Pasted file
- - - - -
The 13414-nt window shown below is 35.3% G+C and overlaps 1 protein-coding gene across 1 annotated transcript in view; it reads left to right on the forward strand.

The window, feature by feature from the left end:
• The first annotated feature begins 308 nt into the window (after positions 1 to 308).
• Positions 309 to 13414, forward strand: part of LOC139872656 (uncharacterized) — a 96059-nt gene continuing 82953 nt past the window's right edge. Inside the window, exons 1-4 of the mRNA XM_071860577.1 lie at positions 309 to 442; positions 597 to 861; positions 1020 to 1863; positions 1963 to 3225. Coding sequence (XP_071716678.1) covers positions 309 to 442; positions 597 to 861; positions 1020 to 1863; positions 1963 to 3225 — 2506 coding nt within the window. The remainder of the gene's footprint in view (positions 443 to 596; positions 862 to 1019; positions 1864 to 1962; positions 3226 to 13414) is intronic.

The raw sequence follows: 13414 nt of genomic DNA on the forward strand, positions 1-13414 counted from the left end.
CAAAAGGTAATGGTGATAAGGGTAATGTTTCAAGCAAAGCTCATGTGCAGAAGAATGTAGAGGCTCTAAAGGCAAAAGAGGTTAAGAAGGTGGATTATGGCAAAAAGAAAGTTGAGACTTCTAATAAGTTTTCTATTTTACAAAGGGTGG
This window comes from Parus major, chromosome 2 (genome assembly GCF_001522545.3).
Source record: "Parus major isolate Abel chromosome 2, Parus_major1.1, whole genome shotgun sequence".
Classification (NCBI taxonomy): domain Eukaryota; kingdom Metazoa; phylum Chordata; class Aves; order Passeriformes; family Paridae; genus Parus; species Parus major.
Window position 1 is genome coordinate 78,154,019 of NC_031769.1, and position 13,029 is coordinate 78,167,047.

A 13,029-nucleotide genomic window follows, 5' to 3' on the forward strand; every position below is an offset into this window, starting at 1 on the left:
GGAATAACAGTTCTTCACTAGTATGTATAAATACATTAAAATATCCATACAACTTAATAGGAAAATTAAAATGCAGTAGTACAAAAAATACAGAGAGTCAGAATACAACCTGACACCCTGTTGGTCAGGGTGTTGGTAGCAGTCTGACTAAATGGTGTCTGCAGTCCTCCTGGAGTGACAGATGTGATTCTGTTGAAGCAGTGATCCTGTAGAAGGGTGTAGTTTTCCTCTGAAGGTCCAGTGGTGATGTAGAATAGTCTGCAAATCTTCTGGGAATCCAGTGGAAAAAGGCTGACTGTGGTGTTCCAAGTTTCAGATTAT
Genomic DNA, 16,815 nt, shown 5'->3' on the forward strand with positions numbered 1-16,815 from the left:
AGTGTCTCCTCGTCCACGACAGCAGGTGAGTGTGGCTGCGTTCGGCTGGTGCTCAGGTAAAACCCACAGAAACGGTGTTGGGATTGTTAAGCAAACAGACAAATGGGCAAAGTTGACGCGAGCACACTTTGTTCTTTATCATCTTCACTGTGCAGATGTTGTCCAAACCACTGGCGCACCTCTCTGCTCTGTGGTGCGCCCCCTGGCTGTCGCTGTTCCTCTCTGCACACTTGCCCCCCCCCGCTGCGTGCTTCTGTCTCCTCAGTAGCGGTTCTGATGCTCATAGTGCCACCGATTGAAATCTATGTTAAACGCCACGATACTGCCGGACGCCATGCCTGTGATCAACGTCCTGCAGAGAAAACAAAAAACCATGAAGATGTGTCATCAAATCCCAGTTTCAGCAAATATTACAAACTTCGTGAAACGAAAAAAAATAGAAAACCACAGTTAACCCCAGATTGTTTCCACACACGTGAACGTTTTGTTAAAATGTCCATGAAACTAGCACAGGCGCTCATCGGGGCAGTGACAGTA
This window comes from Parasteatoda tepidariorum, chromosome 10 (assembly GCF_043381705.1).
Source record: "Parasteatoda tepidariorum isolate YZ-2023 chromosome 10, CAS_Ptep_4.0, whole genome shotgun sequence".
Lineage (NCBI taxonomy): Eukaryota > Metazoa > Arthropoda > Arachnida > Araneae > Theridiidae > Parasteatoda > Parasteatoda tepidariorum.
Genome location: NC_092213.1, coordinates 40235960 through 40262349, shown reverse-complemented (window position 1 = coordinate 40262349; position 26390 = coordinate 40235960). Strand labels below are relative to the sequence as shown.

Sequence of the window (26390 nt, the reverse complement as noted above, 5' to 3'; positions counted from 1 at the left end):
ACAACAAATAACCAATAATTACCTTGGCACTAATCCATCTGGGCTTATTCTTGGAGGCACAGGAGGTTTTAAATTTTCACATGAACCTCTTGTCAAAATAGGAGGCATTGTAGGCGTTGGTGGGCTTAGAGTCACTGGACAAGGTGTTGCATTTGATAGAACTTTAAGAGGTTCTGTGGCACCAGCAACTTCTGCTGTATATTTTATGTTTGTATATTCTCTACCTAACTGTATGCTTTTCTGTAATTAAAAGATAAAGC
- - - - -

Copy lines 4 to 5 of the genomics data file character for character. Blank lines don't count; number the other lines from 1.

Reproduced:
• Positions 309 to 13414, forward strand: part of LOC139872656 (uncharacterized) — a 96059-nt gene continuing 82953 nt past the window's right edge. Inside the window, exons 1-4 of the mRNA XM_071860577.1 lie at positions 309 to 442; positions 597 to 861; positions 1020 to 1863; positions 1963 to 3225. Coding sequence (XP_071716678.1) covers positions 309 to 442; positions 597 to 861; positions 1020 to 1863; positions 1963 to 3225 — 2506 coding nt within the window. The remainder of the gene's footprint in view (positions 443 to 596; positions 862 to 1019; positions 1864 to 1962; positions 3226 to 13414) is intronic.

The raw sequence follows: 13414 nt of genomic DNA on the forward strand, positions 1-13414 counted from the left end.